Coping with Copenhagen

For all my complaints about the hotel, I still slept soundly last night. Then again, I could probably have lain down on concrete and slept, I was that tired.

It’s been a long time since we had a proper European breakfast in a hotel. The Japanese call their buffets “Vikings” so perhaps it was appropriate to have on in the land of the Vikings.

After breakfast we set out to explore Copenhagen and, if we have time, head over to Malmo in Sweden as well.

We purchase a Copenhagen card from the tourist office, probably a waste of money, then follow the trail on their map.

It’s been a while since we explored a European city and experienced the history and grand architecture. Copenhagen has more than its fair share of churches, palaces and other major buildings.

We begin along the Stroget shopping street, full of brand stores and tourist junk, then detour to the Vor Frue Church with its statues of Moses and David. Nearby is Copenhagen University with it own collection of statues. One of them is Niels Bohr, father of the atom.

The nearby Round Tower was used as an astronomical observatory. The most famous Danish astronomer, with his own statue outside, was Tycho Brahe. His calculations still had Earth as the centre of the solar system (and the universe), but with the other known planets orbiting the sun.

The Kings Garden once grew produce for royalty, but is now a strolling park. Royalty still has a presence, with Rosenborg Castle housing the Danish crown jewels. We decline to visit, the entry fee not included in the visitor Pass. Instead we watch Danish army soldier practice for a parade, marching around to drums and a piccolo.

Across the road is the National Gallery of Denmark. Inside is both old and modern art from Denmark and elsewhere in Europe, taking us back in time to our previous journeys to Europe before Alex was born.

Alex just wants to make his own art, sketching with the supplied pencils and paper.

When we finally escape we make our way to Sankt Paul’s Gade, where there are some interesting historic buildings, though Alex is more excited by the old cars parked out the front of them.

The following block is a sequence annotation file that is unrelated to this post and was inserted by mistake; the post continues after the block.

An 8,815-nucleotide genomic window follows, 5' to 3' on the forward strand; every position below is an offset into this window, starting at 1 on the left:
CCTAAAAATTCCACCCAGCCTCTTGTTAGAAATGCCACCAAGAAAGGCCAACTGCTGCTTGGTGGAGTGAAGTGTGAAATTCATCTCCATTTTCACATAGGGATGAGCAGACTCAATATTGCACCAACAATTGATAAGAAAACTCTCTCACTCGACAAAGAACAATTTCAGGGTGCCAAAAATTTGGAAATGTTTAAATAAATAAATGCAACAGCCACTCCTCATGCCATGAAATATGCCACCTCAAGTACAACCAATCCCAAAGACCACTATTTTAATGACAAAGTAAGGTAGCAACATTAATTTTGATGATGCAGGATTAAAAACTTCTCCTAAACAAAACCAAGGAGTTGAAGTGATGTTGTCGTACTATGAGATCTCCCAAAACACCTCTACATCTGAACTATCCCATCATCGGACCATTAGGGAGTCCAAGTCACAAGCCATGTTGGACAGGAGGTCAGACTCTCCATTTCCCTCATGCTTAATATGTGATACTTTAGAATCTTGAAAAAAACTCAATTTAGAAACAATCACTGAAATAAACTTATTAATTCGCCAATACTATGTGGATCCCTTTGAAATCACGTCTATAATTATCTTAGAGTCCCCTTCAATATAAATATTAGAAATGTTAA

One thing we notice in Copenhagen is the preponderance of electric vehicles, including Teslas. This may be due to the number of chargers available on the streets.

Walking along we reach the Kastellet, a fortress and moat in the shape of a shuriken star. Walking along the steep earthen ramparts we have a good view of the harbour.

Alongside the harbour is Copenhagen’s most famous (and underwhelming) sight, the Little Mermaid statue. Fortunately, most of the tourist hordes are elsewhere and there is a chance to take the requisite photos beside her, attracting the attention of another of Hans Christian Anderson’s other famous subjects, mature ugly ducklings (aka swans)

Onwards we go, strolling along the harbour front, past the visiting French warship, until we reach the Amalieborg Palace.

We are starving, it’s well after lunch. Google Maps says the nearest restaurant is the Amalie, serving local food. They kindly squeeze us in and we order pickled herring, salmon cakes and roast beef and egg.

It doesn’t necessarily sound it, but the food was delicious.

However, upon emerging and getting a bit confused between the splendidly ornate marble church and the palace we missed out on the entry time for touring the palace interior.

It wasn’t even three PM yet and already the sky was dimming.

We farewelled the bearskin hatted guards and continued on the famous Nyhavn, where colourful shops and restaurants line a canal filled with wooden boats.

Further along the tacky Guiness World Records museum was still open, providing some fun photo and challenge opportunities.

By now we were all utterly exhausted. Alex’s fitness tracker said he’d done 30,000 steps. He still had enough energy to visit the Lego Shop (save it until tomorrow), but complains about the other shops we visit.

In desperation, we again eat hamburgers, but this time at the local Max Burgers. They are juicy, some much better than last night, though my stomach feels a little overwhelmed from eating them.

We struggle through the last stage. Though it is closed until February, the Tivoli Gardens and amusement rides are beautifully lit at night. We pass the Glyptotek, a library/gallery, and finally arrive back at the hotel.

I’ve enjoyed our tour of Copenhagen and regret not having even longer here to see more. The locals are so friendly and helpful too.

Next is the promised Lego House.

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